Pricing, invoicing & payments: Your biggest problems in 2020

Published 26/10/2020
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There are three main existential threats to your business right now.
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Globally, all small businesses face them:

1. Being paid late (or not at all).

2. Not understanding the financial position of your business.

3. Being stressed, wasting time, or sacrificing your personal life to keep things afloat.

And the COVID-19 situation is amplifying them.

But identifying the problems that lead to these is very doable, and once the problems are found there is a whole fintech (financial technology) market out there to help you solve these problems quickly and easily.

Start with your order-to-cash process

This is the end-to-end process that begins with you receiving an order from a customer, through to receiving their payment in your bank account. Key steps in this process are:

  • Pricing
  • Invoicing
  • Payment collection
  • Reconciliation
  • Forecasting
  • Financing
  • Banking

Mapping out your business’ order-to-cash process can help you identify the problems which hold you back from being paid on time, knowing the financial position of your business at all times, and being able to run your business as efficiently and stress-free as possible.

Advice from the experts

In July we brought together several GoCardless partners to talk about the order-to-cash process - including Xero, GoProposal, QuickBooks, Capital on Tap, Tide, the UK’s Small Business Commissioner, and more.

We pulled advice together from experts across small business, payments, accounting, pricing, financing, and banking to highlight the biggest problems small businesses are facing, and how fintech can solve them.

Some of the biggest potentials for improvement that we saw were in the front end of the order-to-cash process - pricing, invoicing, and payment collection.

Pricing: Main problems and solutions

Being at the start of the order-to-cash process, pricing affects the success of everything you do.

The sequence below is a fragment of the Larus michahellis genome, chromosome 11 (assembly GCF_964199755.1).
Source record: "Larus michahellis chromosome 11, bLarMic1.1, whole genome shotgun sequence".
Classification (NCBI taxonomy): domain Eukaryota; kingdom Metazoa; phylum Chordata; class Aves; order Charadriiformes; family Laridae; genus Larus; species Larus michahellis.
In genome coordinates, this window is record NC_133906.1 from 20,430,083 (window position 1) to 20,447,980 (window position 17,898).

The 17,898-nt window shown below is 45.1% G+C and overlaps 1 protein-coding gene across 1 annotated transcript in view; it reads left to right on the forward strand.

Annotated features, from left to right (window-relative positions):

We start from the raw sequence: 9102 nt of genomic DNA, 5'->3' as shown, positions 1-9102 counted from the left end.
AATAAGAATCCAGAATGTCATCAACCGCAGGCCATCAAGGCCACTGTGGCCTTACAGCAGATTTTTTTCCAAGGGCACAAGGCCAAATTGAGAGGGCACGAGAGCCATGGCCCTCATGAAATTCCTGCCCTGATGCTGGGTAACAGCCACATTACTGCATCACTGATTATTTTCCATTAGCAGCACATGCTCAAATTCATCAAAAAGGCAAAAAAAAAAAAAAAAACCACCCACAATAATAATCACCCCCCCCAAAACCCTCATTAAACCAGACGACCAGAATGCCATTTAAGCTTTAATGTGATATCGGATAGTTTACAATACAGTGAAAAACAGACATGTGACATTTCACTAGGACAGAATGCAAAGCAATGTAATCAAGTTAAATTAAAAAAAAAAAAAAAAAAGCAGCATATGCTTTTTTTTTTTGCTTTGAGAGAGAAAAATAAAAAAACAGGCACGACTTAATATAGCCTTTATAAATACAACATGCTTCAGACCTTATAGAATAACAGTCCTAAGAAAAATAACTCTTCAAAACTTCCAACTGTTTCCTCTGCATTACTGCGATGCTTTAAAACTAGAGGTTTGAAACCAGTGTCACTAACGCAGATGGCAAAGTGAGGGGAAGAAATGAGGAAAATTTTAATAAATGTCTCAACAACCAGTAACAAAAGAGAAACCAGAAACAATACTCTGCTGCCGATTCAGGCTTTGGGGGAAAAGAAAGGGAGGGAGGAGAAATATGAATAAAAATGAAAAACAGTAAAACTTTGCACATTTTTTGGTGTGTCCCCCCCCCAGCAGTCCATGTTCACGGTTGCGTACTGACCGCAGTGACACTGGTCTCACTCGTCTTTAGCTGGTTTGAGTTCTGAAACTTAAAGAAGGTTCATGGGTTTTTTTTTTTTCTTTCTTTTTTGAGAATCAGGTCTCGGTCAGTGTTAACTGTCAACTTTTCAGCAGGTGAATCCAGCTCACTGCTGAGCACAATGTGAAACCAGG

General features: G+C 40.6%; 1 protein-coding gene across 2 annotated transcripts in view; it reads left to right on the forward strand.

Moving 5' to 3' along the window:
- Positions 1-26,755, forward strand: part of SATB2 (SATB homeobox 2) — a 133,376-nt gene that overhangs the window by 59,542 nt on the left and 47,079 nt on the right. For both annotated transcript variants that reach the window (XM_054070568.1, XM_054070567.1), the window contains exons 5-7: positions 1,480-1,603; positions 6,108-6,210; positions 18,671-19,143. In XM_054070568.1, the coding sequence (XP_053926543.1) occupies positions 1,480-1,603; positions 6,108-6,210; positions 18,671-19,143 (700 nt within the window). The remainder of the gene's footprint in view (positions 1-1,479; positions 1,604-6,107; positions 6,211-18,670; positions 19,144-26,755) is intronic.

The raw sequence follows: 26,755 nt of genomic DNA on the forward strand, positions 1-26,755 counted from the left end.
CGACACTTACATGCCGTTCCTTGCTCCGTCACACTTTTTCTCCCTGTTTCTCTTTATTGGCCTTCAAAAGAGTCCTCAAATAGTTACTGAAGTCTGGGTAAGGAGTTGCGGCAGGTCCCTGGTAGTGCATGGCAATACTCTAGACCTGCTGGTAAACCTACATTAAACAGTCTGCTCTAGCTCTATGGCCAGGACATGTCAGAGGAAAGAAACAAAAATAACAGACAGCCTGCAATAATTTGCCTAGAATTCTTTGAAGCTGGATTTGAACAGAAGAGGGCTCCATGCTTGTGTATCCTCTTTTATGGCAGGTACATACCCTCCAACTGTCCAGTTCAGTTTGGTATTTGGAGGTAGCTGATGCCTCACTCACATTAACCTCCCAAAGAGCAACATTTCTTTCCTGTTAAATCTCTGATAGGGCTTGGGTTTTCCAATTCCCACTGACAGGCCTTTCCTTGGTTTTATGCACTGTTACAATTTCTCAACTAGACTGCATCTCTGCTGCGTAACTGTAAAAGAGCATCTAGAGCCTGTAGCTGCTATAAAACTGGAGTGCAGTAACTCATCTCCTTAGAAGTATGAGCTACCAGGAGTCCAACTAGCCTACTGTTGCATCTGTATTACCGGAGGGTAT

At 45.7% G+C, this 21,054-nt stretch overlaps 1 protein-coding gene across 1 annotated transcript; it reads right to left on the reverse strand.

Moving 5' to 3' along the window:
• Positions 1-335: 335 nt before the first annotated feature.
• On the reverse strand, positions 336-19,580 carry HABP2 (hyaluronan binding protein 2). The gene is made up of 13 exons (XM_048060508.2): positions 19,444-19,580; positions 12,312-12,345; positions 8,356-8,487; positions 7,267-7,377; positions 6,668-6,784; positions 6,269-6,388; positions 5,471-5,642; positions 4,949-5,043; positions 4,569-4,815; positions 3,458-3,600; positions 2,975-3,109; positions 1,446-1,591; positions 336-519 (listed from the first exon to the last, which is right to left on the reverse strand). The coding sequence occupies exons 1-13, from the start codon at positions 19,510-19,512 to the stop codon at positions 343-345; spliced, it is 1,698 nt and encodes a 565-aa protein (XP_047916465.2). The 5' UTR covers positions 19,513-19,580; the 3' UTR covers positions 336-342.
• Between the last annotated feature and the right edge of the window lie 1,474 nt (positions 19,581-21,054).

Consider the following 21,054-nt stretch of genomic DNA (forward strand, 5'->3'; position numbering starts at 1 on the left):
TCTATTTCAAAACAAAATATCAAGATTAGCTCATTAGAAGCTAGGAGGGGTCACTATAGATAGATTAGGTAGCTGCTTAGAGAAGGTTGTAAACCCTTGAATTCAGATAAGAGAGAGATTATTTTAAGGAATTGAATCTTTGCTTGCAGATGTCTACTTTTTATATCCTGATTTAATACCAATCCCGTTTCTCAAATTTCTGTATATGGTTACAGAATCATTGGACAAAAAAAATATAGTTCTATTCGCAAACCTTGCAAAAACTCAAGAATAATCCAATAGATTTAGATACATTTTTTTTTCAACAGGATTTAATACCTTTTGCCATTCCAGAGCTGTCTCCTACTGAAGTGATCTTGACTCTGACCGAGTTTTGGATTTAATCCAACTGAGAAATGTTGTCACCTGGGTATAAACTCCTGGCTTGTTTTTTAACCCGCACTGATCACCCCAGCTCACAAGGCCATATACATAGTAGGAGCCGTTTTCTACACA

Pricing expert James Ashford, Founder of GoProposal and Director of accountancy firm MAP, says many small businesses suffer from problematic pricing models, such as:

  • Cost-plus pricing
  • Competitor-based pricing
  • The ‘finger in the air’ approach

The problems caused by your poor pricing, however, aren’t felt immediately - which makes them dangerous, especially so when a storm hits you. This could be the arrival of new competitors, losing a major client, losing key staff, or the obvious one right now - a global pandemic.

And the problems are more human than you might realise. James explains:

“Relationship challenges, not sleeping, being stressed and overwhelmed - these are the real problems business owners suffer from. I’ve had very emotional conversations with business owners recently. People in tears, because past mistakes they’ve made with pricing have come to the fore during COVID-19.”

Pricing is never solved, only tuned, according to James. But to start, you need to look at the value exchange between your business and your customer.

Understanding their goals is key to understanding the value you deliver them. That, plus understanding your own business goals and the resource it takes to deliver your customer value, are the foundations of creating an informed, intelligent pricing model.

Fintech solutions - such as GoProposal, for accountants - can help ensure pricing is consistent across your business and client base, saving you time and hassle. However, James advocates starting with Post-it notes on a wall, defining what your pricing problems are, and the goal you’re trying to reach.

Without this, he says, you won’t be able to tell if a solution is successful. Which means you’re opening yourself up to using the wrong solution for your business, wasting your time and money, and possibly making you more change-averse in future.

Ben Johnson, Director of Financial Partnerships at Xero, advises small business owners involve their customers in this pricing process.